Our Blog

Employer Alert – Interim State IDs Have Adverse I-9 Consequences

William Riley | MAY 02, 2019

Employers who have dedicated resources to developing a robust I-9 compliance program, and who also follow trends related to identification documents to prevent fraud, should pay attention to a new area of concern — interim driver’s licenses.

Many states have enhanced the security of their driver’s licenses and identification cards over the past several years. These enhancements consist of new security features, printing, holograms, and tamper resistant formats. Some states periodically enhance the security features of their documents, and others are changing procedures to comply with the federal REAL ID Act. Despite the well-intended enhancements, some changes have actually made identification documents more susceptible to fraud for the purposes of Form I-9 completion.  Specifically, some states have turned to issuing paper interim identification documents deferring to mailing the original document to the address of record. This is done for several possible reasons. First, it ensures that the recipient likely resides at the listed address. Second, this process has allowed some states to centralize their production of identification documents, allowing for more consistent products, saving money given the need for less production equipment, and allowing for greater security by housing secure documents in fewer locations. Finally, the removal of document production from individual state offices or motor vehicle locations can reduce the opportunity for employees to be subject to bribery attempts and corruption.

The Vulnerability of Interim Documents

One vulnerability of issuing interim documents is that they are often printed on plain copy paper. Some may have a simple security watermark, but beyond that, there are few true security features on many such documents. These interim documents can be easily altered using an application such as Adobe Acrobat along with a printer and scanner.  For example, an interim document can easily have the photo replaced by scanning the document, substituting the photo, and then printing out the new document.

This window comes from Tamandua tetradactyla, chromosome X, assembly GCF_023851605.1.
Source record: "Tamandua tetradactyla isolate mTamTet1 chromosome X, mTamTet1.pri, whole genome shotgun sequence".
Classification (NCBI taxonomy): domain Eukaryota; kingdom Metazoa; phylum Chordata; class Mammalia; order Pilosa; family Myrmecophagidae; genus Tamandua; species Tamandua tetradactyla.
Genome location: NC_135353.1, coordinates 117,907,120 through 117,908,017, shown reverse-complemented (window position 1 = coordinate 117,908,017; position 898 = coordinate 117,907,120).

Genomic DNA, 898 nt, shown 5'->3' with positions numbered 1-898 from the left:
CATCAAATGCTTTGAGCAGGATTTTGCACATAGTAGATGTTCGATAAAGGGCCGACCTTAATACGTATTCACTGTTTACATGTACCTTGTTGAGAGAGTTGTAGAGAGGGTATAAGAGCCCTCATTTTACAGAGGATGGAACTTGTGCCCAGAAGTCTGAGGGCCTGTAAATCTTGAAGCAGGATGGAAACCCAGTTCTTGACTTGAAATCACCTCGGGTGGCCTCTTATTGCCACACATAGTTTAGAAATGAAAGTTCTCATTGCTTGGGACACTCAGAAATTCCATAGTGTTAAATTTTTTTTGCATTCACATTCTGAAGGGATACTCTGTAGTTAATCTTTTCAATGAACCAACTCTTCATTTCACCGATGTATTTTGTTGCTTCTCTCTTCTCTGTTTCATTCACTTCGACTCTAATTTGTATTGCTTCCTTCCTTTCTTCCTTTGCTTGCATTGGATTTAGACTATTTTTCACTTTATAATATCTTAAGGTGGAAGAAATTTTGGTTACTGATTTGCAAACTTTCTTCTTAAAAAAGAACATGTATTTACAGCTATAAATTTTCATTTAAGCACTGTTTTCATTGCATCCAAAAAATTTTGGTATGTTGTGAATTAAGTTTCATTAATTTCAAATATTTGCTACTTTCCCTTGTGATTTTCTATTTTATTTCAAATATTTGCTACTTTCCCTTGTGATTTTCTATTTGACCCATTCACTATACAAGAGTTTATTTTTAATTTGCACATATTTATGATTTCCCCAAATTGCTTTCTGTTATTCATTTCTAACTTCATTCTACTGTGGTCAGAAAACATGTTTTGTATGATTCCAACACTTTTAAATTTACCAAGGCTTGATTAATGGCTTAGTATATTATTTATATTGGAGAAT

While intended to prevent fraud and identity theft, sharing or misuse, the issuance of paper interim identity cards, with little to no security features, has unfortunately led to more fraud in the I-9 Form process.

As part of the I-9 process, employees must present certain documents that show their identity to prove that they are authorized to legally work in the U.S. This can be accomplished by presenting either one document which accomplishes both requirements (i.e. a U.S. Passport, Green Card), or by presenting two documents, one of which establishes identity (i.e. State Driver’s License), and another which establishes legal authorization to work in the U.S. (i.e. a U.S. Birth Certificate).

It is widely known in human resource circles that state identification documents are the most commonly presented in the I-9 process. These documents are most often presented with an unrestricted Social Security Card. Paper interim state identification documents, in most states, are considered valid documents, which cannot ever be reverified, for the purposes of completion of an I-9 Form, as explained below. That is why security and fraud vulnerabilities are so relevant.

In states that issue paper interim documents, if certain data is present on the interim document, it is considered a valid List “B” document for the purpose of I-9 completion and cannot be reverified. The following language is offered by the Department of Homeland Security regarding acceptable List “B” documents that are authorized for completion of the I-9 Form:

An ID card can be issued by any state (including the District of Columbia, Puerto Rico, the U.S. Virgin Islands, Guam, American Samoa, and the Commonwealth of the Northern Mariana Islands) or local government. It is acceptable if it contains a photograph or other identifying information, such as name, date of birth, gender, height, eye color, and address.  Some states may place restrictive notations on their ID cards. For Form I-9 purposes, these cards may be acceptable[1].